By Richard I. Male
1. Energize your board members at the regular meetings by starting and ending on time and showing specific and tangible progress on organizational goals. Conduct educational sessions to explain a community issue or teach specific skills so that your board members are constantly learning new information.
2. Conduct yearly retreats where you establish organizational and fund raising goals, review activities for the year, let people get to know each other better, and have fun.
3. Become as visible as you can within your community. An increased investment in public relations and marketing will create visibility so you will have name recognition when asking people for money. Ask board members to set up speaking engagements at their civic group, or their church or synagogue. Encourage them to write letters, articles or op-ed pieces for the local newspaper as a way to gain free exposure.
4. Bearing in mind the shift from federal government to state and local funding, find ways to position yourself better with local and state officials. Invite them (or their key staff representative ) to serve on your board or a committee. Remind your board members to write letters to their elected representatives about issues of importance to your organization.
5. Ask board members to give you the names of ten friends who might be interested in your organization and to write personal notes on the donor request letters. This will help to build your organization's database of prospective donors.
6. Survey board members and volunteers to find out where they bank, shop, conduct business, or attend church or synagogue. Contacts with service clubs such as Lions or Rotary can be particularly valuable. Use this information as a strategic tool to target new funders. Your board members will serve as "door openers" when you approach these places for resources. Remember that cash donations and in-kind contributions are equally valuable.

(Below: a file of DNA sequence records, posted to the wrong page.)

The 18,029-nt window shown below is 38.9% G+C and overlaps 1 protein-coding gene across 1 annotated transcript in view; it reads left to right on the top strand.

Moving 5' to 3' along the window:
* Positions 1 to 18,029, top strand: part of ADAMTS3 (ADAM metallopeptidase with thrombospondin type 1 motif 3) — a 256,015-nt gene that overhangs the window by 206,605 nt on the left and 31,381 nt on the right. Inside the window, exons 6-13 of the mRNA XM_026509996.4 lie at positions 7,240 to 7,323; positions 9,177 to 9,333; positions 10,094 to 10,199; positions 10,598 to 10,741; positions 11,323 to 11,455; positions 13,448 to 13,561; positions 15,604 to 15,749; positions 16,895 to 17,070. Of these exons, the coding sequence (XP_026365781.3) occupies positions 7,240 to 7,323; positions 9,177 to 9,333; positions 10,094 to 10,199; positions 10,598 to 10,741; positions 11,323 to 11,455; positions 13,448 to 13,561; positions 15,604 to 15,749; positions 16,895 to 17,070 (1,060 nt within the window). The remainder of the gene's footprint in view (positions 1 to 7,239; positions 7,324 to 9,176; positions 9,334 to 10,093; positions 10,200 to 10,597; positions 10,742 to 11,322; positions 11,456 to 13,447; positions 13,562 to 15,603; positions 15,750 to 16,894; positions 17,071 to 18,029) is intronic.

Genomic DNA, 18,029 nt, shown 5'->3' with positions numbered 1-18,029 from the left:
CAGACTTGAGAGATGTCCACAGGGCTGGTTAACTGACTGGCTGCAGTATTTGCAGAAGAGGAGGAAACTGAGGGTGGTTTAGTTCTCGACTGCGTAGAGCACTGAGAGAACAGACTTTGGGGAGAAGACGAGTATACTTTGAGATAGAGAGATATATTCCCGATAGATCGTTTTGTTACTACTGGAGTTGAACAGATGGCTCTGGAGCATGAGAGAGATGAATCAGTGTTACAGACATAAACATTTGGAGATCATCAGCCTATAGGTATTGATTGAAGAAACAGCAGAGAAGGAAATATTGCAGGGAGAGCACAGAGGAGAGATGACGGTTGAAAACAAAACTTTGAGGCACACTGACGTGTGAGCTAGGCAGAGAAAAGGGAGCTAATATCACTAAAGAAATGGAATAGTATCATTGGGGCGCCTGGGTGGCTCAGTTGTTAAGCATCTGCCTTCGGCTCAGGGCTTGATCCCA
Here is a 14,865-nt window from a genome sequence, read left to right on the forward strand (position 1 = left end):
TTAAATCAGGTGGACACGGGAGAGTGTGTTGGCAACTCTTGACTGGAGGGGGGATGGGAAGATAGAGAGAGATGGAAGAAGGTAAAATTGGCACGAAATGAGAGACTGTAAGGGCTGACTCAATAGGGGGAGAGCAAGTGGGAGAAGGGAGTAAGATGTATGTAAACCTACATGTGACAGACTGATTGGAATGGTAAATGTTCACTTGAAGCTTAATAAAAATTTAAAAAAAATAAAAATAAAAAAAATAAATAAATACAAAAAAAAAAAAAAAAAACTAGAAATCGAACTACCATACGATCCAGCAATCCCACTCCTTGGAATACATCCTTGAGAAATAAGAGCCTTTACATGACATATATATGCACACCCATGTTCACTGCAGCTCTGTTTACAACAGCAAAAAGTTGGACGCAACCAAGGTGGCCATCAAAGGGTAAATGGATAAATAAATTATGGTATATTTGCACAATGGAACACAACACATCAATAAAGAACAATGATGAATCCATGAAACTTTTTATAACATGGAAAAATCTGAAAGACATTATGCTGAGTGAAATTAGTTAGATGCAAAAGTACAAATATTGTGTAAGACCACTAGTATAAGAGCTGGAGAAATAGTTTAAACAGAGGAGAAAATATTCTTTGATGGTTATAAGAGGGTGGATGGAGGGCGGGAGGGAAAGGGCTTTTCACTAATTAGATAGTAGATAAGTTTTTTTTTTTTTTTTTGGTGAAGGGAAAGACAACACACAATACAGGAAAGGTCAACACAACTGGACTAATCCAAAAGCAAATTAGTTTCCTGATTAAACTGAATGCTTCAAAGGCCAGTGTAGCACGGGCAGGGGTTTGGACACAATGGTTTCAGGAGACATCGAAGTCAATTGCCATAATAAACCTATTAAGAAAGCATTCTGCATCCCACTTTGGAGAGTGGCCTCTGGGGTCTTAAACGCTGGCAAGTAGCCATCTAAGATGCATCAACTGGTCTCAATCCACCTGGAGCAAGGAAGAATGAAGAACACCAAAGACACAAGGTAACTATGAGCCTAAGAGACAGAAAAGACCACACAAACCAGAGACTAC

7. When recruiting new board members, set high expectations. Don't rely on the "trickle" effect of easing them in slowly. Make sure they hit the ground running and get involved in projects right away. If board members aren't actively working on important issues within three meetings, they fall into a routine of doing the minimum and you'll never get them energized to raise funds.
8. Remember the personal touch. Keep track of your board members' birthdays and other important anniversaries and send flowers or a card to mark the occasion. If a board member appears in the newspaper, reprint the article and share it with the staff and other trustees. Recognize their accomplishments publicly and provide any criticism in private.
Board members want to help. They want to raise money for a cause they care about. New board members are excited and enthusiastic about their commitment. Make sure that your expectations about raising money are clear and in writing for all board members. "I didn't know I was supposed to raise money" is a common complaint from reluctant board members. If the rules are clear and you provide the training and resources to help them in the job, you'll hear: "How much am I supposed to raise and where shall I start?"
Rich Male is founder of the Community Resource Center, which has provided leadership and training services to over 3,000 nonprofits nationwide. This article is excerpted from "How to Involve Your Board in Fund Raising" from the 2000-2002 New Jersey Grants Guide.